Fathers and Sons and Fishing

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Gunnery Sargent George A. Liset, USMC Retired, enjoying retirement.

GEORGE LISET, WRITING ON THE FLY

There are two passions that my father and I share, reading and fishing. It is the latter that brings us the closest. Fishing is sort of neutral ground.

My father and I are very different people, although as I grow older, my children like to remind me of how much I am becoming like my father.

George Liset of Dover is Writing on the Fly

Life experiences have greatly contributed to these differences. My father has experienced more than any one person ought to have. My father grew up in a little town in northern Wisconsin called Harmony. His mom died when his younger sister was born. His dad left him with “The Aunts” to seek his fortune. My father grew up on a working farm and was free labor. When he wasn’t farming he was out hunting and fishing. He wasn’t a fan of school. Although he did go to college after he retired from the service.

At sixteen he joined the U.S. Marines. He was in the occupation of Japan and met General MacArthur. Upon his return he was stationed in Hingham, Ma. where he met my mom. They were married and soon after dad went to Korea for the war. He was in Korea when I was born. My father also did two tours of Viet Nam. My parents divorced in between tours.

When my father returned he met a wonderful woman and they settled in North Carolina. After growing up in northern Wisconsin and spending a winter in Korea in a wet sleeping bag, he never wanted to be cold again.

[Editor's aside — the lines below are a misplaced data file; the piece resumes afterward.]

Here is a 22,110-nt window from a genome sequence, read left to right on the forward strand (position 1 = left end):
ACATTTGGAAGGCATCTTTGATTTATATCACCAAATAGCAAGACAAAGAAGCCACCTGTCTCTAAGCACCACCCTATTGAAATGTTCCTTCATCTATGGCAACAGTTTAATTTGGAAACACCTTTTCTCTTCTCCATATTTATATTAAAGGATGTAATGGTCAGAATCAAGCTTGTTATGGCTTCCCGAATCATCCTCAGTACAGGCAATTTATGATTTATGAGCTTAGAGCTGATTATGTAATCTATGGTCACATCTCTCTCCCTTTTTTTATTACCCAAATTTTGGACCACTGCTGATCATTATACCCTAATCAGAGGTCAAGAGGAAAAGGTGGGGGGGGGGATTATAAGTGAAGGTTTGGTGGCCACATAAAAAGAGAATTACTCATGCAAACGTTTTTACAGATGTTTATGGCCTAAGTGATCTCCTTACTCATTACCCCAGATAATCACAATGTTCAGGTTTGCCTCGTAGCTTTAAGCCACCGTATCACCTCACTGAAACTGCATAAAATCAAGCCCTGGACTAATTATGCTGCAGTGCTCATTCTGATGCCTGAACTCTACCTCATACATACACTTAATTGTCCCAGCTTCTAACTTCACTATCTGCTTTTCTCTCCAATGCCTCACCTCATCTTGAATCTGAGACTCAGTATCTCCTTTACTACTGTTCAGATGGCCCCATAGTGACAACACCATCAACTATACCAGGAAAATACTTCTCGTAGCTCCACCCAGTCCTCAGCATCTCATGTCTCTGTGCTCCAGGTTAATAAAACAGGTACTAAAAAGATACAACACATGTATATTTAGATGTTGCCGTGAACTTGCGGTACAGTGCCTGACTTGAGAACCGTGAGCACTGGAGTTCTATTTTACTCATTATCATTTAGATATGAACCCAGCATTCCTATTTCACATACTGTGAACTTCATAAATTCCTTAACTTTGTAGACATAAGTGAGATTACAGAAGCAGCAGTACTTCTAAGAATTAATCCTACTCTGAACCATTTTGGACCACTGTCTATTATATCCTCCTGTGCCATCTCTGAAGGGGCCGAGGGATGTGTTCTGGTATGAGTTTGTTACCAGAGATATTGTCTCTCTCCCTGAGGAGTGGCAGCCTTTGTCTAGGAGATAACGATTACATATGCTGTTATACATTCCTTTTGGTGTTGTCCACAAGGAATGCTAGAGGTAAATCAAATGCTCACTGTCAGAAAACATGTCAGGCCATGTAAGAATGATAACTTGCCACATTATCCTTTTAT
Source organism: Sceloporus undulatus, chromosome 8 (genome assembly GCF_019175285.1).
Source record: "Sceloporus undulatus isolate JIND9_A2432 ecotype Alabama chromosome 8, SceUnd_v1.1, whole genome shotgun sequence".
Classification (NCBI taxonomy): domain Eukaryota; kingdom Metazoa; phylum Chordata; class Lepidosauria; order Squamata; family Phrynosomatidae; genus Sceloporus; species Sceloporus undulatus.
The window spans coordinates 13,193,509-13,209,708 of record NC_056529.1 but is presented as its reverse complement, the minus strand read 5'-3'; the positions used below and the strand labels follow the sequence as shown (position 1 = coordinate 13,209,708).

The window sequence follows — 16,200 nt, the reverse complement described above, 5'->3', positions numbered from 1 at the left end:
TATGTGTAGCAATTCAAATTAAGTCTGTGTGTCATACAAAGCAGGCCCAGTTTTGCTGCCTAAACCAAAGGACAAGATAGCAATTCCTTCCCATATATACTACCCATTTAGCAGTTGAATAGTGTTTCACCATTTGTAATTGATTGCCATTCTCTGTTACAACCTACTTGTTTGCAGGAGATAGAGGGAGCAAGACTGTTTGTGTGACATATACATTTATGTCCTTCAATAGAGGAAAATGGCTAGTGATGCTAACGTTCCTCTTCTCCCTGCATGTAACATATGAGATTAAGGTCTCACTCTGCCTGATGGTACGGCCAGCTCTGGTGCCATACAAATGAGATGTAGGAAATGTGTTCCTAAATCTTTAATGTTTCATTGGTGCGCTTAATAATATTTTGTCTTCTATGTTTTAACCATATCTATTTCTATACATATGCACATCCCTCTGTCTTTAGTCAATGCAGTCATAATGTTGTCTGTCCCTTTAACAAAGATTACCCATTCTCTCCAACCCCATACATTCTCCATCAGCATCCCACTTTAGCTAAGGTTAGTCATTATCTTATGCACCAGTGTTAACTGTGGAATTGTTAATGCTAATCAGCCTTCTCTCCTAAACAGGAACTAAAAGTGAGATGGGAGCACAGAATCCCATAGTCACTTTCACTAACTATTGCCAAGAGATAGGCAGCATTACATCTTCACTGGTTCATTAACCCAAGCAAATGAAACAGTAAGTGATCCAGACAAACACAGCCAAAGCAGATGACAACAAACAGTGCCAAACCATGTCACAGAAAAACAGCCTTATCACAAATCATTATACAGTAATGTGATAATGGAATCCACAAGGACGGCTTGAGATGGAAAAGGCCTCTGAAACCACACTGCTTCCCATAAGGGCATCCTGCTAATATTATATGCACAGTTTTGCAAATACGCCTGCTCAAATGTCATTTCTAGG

Some of the best times I remember with my father revolve around fishing. I loved fishing on those piers that jutted out into the ocean, especially at night. The weather was gorgeous and the pier at night seemed almost magical. The lights from the pier attracted all sorts of different fish. You would see schools of Rays swim by or get into a school of Mackerel.

My father also bought a little place on the Upper Broad Creek that flowed into the Neuse River in New Bern. We would take his boat up and down the creek or just sit and drown worms off the dock.

Fishing has always been the common ground of our conversations. That and the weather, I’ll give him a call and the first thing he will say to me is “I suppose you are going to tell me about all the big fish that you caught.” Then I will share about where I have been fishing and who with and what I caught, if any.

My son just went down to visit him and they caught some Bluegill and Crappie off the dock. I am glad that my son has gotten to know my dad and been able to fish with him. It will be something he will always remember and tell his children about. It also has given him a little insight into who I am.

Growing up in Massachusetts, distance has always been a problem in our relationship. There were times I would have loved to have driven an hour to go fishing with him, or have had him drive over for the day. I would love to go fly fishing with him in Cherokee, N.C., out in the Smoky Mountains, but my dad’s mobility is an issue now.

So now, when my son calls up and asks to go fishing I can’t say yes fast enough. We have fished together at least once a week this last month.

Every once in awhile I catch him looking over at me with a big grin and I know exactly what he is thinking, that I look just like my dad, and that’s not a bad thing.

A writer from Dover, George Liset writes about all things Fly Fishing. George has worked as a lobsterman, lifeguard, wrangler, boat captain, fishing instructor, and has traveled in most of the lower 48 states. Upon graduation from Wheaton College, Illinois, George began his teaching career and currently teaches in Dover and has coached Track and Field most recently at UNH. Liset has been published nationally and internationally in the area of track and field and coaching.

 

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